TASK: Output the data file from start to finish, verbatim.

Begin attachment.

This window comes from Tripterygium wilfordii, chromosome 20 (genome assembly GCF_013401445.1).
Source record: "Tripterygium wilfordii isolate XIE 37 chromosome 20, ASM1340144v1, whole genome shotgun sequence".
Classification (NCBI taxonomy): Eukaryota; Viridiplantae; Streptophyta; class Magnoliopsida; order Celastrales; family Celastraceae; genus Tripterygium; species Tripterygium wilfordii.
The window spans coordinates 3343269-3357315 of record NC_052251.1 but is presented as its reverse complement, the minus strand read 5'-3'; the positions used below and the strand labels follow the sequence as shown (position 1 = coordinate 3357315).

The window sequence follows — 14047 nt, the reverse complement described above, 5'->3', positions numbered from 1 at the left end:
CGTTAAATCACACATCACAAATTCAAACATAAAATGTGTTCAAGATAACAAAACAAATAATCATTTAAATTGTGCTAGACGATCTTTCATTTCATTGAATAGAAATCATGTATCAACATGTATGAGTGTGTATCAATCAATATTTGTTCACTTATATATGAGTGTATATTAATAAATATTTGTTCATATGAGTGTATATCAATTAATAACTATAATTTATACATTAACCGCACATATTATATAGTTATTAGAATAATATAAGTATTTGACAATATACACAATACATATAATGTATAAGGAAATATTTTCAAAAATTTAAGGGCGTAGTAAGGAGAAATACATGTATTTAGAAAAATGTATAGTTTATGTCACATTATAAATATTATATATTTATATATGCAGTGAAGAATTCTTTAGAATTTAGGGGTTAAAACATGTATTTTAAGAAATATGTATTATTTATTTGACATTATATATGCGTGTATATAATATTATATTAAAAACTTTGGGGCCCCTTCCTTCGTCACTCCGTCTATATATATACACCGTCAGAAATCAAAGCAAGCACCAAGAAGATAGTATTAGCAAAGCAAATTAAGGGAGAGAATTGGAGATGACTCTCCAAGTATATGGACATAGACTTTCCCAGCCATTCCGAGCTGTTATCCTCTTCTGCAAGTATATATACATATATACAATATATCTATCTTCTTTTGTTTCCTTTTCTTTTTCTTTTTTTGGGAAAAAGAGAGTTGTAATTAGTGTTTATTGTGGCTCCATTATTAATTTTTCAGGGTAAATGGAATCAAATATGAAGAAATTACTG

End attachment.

This window comes from Tripterygium wilfordii, chromosome 20 (genome assembly GCF_013401445.1).
Source record: "Tripterygium wilfordii isolate XIE 37 chromosome 20, ASM1340144v1, whole genome shotgun sequence".
Classification (NCBI taxonomy): Eukaryota; Viridiplantae; Streptophyta; class Magnoliopsida; order Celastrales; family Celastraceae; genus Tripterygium; species Tripterygium wilfordii.
The window spans coordinates 3343269-3357315 of record NC_052251.1 but is presented as its reverse complement, the minus strand read 5'-3'; the positions used below and the strand labels follow the sequence as shown (position 1 = coordinate 3357315).

The window sequence follows — 14047 nt, the reverse complement described above, 5'->3', positions numbered from 1 at the left end:
CGTTAAATCACACATCACAAATTCAAACATAAAATGTGTTCAAGATAACAAAACAAATAATCATTTAAATTGTGCTAGACGATCTTTCATTTCATTGAATAGAAATCATGTATCAACATGTATGAGTGTGTATCAATCAATATTTGTTCACTTATATATGAGTGTATATTAATAAATATTTGTTCATATGAGTGTATATCAATTAATAACTATAATTTATACATTAACCGCACATATTATATAGTTATTAGAATAATATAAGTATTTGACAATATACACAATACATATAATGTATAAGGAAATATTTTCAAAAATTTAAGGGCGTAGTAAGGAGAAATACATGTATTTAGAAAAATGTATAGTTTATGTCACATTATAAATATTATATATTTATATATGCAGTGAAGAATTCTTTAGAATTTAGGGGTTAAAACATGTATTTTAAGAAATATGTATTATTTATTTGACATTATATATGCGTGTATATAATATTATATTAAAAACTTTGGGGCCCCTTCCTTCGTCACTCCGTCTATATATATACACCGTCAGAAATCAAAGCAAGCACCAAGAAGATAGTATTAGCAAAGCAAATTAAGGGAGAGAATTGGAGATGACTCTCCAAGTATATGGACATAGACTTTCCCAGCCATTCCGAGCTGTTATCCTCTTCTGCAAGTATATATACATATATACAATATATCTATCTTCTTTTGTTTCCTTTTCTTTTTCTTTTTTTGGGAAAAAGAGAGTTGTAATTAGTGTTTATTGTGGCTCCATTATTAATTTTTCAGGGTAAATGGAATCAAATATGAAGAAATTACTG